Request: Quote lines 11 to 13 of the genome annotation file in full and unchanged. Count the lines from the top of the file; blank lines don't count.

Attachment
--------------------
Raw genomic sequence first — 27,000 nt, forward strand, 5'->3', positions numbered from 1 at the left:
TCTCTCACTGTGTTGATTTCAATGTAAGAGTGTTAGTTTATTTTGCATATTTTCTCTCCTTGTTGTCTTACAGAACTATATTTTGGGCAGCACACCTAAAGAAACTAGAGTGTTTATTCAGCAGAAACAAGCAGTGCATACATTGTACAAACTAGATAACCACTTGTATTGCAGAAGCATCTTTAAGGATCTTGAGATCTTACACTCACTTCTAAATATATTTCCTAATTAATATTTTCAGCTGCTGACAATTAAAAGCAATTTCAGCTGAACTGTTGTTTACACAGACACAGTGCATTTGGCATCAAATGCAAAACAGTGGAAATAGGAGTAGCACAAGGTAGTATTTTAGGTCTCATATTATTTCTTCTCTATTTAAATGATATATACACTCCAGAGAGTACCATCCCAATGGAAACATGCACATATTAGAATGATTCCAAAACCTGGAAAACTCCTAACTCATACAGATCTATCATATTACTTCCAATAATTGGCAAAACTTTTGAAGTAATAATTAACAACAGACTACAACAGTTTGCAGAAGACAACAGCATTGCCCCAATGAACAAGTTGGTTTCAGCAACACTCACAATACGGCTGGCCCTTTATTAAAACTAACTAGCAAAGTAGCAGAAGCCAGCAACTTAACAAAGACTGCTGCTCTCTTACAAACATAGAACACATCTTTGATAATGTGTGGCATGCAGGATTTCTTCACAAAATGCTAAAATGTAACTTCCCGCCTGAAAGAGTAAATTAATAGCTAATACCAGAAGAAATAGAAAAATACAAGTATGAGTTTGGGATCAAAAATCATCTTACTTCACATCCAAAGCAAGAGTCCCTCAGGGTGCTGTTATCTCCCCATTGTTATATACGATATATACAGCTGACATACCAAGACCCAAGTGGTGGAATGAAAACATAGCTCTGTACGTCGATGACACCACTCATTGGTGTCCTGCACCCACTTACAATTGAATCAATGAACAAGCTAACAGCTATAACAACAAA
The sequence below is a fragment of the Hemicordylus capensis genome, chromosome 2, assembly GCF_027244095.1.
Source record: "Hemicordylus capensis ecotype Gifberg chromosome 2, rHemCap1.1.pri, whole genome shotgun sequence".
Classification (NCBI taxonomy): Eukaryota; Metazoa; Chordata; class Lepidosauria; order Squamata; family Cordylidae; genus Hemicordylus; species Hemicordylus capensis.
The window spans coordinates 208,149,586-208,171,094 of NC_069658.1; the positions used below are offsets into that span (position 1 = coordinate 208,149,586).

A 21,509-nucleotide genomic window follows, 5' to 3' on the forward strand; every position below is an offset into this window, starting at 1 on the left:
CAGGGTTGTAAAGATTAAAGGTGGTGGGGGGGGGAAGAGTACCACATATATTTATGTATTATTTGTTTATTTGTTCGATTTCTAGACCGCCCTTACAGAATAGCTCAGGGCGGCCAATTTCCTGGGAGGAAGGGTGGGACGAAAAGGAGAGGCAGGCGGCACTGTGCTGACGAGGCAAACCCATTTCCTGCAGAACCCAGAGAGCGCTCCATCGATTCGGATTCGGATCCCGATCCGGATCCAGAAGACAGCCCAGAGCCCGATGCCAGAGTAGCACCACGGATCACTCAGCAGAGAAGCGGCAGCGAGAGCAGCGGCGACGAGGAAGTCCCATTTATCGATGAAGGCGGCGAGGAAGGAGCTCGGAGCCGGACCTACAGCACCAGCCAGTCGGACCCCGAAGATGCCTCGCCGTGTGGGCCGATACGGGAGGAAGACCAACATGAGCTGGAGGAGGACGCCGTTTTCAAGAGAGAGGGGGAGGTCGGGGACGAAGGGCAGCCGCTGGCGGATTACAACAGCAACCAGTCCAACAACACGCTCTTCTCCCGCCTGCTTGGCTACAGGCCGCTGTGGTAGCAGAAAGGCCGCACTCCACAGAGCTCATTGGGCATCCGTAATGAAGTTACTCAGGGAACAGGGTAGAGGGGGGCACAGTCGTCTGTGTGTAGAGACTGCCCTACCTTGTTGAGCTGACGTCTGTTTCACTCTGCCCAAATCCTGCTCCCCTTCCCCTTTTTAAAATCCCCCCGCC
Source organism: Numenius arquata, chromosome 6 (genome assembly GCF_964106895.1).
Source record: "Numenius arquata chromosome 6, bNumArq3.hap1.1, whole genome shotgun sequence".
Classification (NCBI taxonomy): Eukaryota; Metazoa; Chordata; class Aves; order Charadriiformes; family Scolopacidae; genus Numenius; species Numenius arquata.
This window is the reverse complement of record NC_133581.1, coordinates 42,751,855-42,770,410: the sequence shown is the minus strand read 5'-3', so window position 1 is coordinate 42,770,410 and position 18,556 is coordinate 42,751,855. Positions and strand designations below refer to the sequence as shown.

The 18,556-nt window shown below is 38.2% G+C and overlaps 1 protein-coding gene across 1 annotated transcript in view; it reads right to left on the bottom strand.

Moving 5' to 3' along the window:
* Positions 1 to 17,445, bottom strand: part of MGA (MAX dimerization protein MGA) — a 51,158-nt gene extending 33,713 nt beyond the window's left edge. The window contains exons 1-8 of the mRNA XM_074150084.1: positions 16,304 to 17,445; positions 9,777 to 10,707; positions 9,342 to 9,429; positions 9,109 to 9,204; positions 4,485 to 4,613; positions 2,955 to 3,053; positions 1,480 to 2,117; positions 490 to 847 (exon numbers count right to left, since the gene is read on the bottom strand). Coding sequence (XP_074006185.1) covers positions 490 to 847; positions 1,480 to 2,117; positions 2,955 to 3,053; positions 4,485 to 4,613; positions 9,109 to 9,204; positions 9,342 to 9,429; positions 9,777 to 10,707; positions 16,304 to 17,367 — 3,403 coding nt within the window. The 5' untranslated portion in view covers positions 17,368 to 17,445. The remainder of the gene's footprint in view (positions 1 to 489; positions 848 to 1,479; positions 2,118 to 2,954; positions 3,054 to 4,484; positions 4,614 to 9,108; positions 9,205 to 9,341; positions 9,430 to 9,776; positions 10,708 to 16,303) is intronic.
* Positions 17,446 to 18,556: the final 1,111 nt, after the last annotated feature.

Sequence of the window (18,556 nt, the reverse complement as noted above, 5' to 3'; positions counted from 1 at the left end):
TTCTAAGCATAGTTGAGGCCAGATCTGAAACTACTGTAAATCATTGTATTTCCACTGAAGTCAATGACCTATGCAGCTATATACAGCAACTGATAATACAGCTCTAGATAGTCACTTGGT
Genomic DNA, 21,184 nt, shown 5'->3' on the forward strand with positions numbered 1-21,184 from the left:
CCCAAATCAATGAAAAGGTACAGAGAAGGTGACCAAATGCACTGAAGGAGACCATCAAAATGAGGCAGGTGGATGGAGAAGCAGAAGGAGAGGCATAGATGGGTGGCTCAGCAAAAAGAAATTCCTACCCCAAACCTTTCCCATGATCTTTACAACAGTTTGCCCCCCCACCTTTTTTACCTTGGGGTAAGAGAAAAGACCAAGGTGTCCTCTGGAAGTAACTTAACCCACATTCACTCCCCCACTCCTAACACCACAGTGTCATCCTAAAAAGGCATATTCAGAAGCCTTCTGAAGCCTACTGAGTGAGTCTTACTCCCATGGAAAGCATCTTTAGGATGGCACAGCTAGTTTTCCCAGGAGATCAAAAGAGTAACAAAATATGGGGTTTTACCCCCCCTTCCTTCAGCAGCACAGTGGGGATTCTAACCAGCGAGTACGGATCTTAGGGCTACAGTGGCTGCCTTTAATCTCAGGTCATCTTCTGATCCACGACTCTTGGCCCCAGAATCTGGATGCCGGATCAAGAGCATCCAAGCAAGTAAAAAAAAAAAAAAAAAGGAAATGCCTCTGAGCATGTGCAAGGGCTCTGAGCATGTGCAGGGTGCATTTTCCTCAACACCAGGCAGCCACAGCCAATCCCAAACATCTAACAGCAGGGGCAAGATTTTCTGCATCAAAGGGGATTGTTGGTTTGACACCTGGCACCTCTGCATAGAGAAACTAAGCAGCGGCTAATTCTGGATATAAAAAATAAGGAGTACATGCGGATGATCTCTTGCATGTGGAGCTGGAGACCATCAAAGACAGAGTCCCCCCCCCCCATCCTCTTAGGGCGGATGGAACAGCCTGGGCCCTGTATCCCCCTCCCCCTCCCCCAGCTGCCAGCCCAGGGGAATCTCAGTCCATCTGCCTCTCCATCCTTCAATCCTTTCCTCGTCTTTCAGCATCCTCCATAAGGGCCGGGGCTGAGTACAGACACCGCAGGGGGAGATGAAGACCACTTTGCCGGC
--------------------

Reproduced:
Classification (NCBI taxonomy): Eukaryota; Metazoa; Chordata; class Aves; order Charadriiformes; family Scolopacidae; genus Numenius; species Numenius arquata.
This window is the reverse complement of record NC_133581.1, coordinates 42,751,855-42,770,410: the sequence shown is the minus strand read 5'-3', so window position 1 is coordinate 42,770,410 and position 18,556 is coordinate 42,751,855. Positions and strand designations below refer to the sequence as shown.

The 18,556-nt window shown below is 38.2% G+C and overlaps 1 protein-coding gene across 1 annotated transcript in view; it reads right to left on the bottom strand.